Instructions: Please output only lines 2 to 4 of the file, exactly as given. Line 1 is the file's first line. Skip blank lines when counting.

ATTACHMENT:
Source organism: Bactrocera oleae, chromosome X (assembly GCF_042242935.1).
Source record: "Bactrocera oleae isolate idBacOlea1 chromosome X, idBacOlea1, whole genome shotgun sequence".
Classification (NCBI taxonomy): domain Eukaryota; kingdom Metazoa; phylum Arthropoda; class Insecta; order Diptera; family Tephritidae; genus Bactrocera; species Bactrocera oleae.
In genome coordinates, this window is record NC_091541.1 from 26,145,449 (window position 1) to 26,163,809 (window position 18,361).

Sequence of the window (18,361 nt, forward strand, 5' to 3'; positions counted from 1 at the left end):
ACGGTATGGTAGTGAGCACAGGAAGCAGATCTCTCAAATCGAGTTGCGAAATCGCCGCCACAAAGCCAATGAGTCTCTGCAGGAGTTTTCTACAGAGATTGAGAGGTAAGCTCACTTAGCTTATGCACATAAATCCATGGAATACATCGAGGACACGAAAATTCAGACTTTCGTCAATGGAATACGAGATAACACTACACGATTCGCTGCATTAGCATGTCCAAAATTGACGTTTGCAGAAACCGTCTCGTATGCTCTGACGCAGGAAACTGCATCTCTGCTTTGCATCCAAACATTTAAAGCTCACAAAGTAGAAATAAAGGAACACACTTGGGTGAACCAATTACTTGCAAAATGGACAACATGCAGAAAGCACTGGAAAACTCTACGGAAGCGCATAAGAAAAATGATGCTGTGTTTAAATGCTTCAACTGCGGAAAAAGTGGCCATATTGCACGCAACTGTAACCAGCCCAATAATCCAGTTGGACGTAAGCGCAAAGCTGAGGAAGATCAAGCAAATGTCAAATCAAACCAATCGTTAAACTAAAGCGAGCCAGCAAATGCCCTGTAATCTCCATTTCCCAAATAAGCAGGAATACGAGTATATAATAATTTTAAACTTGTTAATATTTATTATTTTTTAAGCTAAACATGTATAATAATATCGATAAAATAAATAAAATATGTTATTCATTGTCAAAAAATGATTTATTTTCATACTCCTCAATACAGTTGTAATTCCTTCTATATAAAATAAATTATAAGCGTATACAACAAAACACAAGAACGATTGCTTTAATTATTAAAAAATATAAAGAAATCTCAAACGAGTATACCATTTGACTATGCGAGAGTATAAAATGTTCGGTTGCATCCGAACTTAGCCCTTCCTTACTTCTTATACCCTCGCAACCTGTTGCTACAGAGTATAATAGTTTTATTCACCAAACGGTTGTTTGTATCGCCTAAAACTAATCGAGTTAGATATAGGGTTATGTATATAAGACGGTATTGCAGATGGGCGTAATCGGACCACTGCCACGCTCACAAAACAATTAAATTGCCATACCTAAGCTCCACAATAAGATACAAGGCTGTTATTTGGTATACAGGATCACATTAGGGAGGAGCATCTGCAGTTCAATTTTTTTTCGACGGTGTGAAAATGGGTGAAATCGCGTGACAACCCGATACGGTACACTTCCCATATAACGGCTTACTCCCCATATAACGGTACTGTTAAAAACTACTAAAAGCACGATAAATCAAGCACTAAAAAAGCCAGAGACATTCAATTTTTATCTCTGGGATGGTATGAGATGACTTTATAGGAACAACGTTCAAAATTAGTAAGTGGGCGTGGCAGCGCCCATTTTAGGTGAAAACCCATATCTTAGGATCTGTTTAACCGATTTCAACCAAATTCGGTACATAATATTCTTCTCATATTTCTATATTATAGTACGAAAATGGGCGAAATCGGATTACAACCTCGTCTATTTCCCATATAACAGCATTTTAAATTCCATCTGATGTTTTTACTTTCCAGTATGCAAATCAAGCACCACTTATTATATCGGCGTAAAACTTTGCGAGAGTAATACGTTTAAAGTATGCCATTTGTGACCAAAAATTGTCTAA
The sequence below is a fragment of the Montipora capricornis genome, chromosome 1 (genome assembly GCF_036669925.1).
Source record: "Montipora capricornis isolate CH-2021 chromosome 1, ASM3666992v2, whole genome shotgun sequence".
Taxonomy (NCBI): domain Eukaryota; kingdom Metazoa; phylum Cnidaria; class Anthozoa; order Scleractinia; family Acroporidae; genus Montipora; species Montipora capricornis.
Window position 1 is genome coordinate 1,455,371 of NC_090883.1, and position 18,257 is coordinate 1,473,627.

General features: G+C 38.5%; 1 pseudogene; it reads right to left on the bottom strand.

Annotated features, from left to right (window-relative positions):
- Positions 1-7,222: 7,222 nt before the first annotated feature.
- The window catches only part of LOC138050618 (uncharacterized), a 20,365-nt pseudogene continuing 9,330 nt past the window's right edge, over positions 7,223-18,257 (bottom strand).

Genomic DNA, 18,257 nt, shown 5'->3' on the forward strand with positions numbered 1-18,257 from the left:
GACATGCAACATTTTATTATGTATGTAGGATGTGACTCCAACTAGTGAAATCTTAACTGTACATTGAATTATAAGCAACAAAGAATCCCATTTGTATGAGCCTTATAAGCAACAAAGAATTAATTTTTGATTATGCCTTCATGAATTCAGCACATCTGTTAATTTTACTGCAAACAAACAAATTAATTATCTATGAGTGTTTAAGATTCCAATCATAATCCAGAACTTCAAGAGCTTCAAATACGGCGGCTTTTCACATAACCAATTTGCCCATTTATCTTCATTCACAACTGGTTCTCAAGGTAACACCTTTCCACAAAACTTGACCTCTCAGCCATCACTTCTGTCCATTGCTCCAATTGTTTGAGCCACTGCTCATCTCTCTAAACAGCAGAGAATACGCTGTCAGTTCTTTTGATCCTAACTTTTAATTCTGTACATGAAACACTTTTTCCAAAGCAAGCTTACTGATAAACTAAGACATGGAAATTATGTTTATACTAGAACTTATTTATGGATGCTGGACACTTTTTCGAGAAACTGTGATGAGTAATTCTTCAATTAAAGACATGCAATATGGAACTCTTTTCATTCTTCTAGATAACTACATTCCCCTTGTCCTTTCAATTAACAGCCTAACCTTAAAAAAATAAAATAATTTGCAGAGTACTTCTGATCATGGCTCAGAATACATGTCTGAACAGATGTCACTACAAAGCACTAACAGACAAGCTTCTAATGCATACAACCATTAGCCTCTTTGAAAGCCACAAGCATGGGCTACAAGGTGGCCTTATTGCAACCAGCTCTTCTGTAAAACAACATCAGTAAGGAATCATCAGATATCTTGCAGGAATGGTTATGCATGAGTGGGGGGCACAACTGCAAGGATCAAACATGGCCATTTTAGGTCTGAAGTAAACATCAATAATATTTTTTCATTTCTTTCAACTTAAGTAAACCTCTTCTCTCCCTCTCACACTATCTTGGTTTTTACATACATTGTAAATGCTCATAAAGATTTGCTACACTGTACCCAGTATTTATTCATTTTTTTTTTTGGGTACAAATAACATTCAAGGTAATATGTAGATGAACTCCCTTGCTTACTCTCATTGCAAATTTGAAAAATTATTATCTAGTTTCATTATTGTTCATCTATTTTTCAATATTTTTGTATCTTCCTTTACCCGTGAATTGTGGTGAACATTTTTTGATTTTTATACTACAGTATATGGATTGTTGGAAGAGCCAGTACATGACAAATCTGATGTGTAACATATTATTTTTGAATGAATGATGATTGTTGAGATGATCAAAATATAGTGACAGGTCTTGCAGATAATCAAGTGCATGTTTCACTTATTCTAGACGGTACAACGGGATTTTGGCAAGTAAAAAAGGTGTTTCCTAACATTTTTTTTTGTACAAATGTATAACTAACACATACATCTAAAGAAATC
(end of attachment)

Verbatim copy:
Source record: "Bactrocera oleae isolate idBacOlea1 chromosome X, idBacOlea1, whole genome shotgun sequence".
Classification (NCBI taxonomy): domain Eukaryota; kingdom Metazoa; phylum Arthropoda; class Insecta; order Diptera; family Tephritidae; genus Bactrocera; species Bactrocera oleae.
In genome coordinates, this window is record NC_091541.1 from 26,145,449 (window position 1) to 26,163,809 (window position 18,361).